Local conservation groups share similar goals

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The Maui News
Jan 30, 2021

Aided by coronavirus relief funds, seven nonprofits employed out-of-work residents on conservation projects that included clearing invasive species, restoring cultural resources and preserving natural habitats. The program created about 70 temporary jobs on Maui and Molokai, but the nonprofits will continue their efforts long after the program ends. Here’s how to learn more about these groups.• Ka Honua Momona is based on Molokai. The program’s goal is to achieve food security and sustainability, and to teach the next generation about the value of stewardship and preserving cultural and natural resources while adapting to modern technology. For more information or to donate, visit www.kahonuamomona.org/.

• Ke Ao Hali’i’s mission to protect and preserve the natural, historical and cultural resources of Hana, and to maintain the traditional practices of Native Hawaiians of that region. The program focuses on managing the area for the benefit, education and enjoyment of the community. Visit savehanacoast.org/.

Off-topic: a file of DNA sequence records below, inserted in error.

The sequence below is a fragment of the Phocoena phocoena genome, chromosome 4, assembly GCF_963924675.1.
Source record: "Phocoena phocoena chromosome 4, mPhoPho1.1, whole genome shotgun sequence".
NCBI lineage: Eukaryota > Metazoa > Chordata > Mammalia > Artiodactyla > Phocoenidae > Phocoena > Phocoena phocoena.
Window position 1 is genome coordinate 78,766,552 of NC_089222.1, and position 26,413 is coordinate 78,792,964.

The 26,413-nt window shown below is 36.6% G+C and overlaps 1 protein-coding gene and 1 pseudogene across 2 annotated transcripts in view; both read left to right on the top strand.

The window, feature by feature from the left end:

• Hawaiian Islands Land Trust in Central Maui focuses on Hawaiian and holistic land conservation. Its goal is to preserve the land and its agricultural resources, wildlife habitats, water resource areas, cultural and historical values, and outdoor recreation opportunities. The nonprofit also provides support services and counsel for property owners whose goal is conversation. Visit www.hilt.org/.

• Kipahulu ‘Ohana in East Maui is dedicated to food security, shoreline management and conservation. The program also operates Kapahu Living Farm, a traditional wetland taro farm located in Haleakala National Park, as well as Kipahulu Kitchen at Kalena Center, a commercial kitchen where Kipahulu ‘Ohana processes its fresh produce, and a space local vendors can rent. Visit kipahulu.org/.

• Kipuka Olowalu’s mission is to restore, protect and preserve the natural, historical and cultural resources of West Maui’s land and nearshore areas. Education about Hawaiian cultural values and the use of organic materials underlines the goal of farming and food sustainability, and community involvement. Visit theolowaluculturalreserve.com/.

• Na Moku Aupuni O Ko’olau Hui in East Maui monitors and collects water quality data to provide accurate information for local farmers. It also manages the streams and trails surrounding the East Maui Irrigation system to make sure there is clean flow and access. Visit www.facebook.com/Na-Moku-Aupuni-O-Koolau-Hui-106290134488255/.

• Na Mamo o Mu’olea has a mission to restore and maintain the area’s natural, cultural, scenic, historic and marine resources for future generations. The nonprofit is located in Hana and has strategic plans for fish, coral reef and native plant preservation, and conducts archaeological surveys to restore infrastructure. Visit muolea.org/.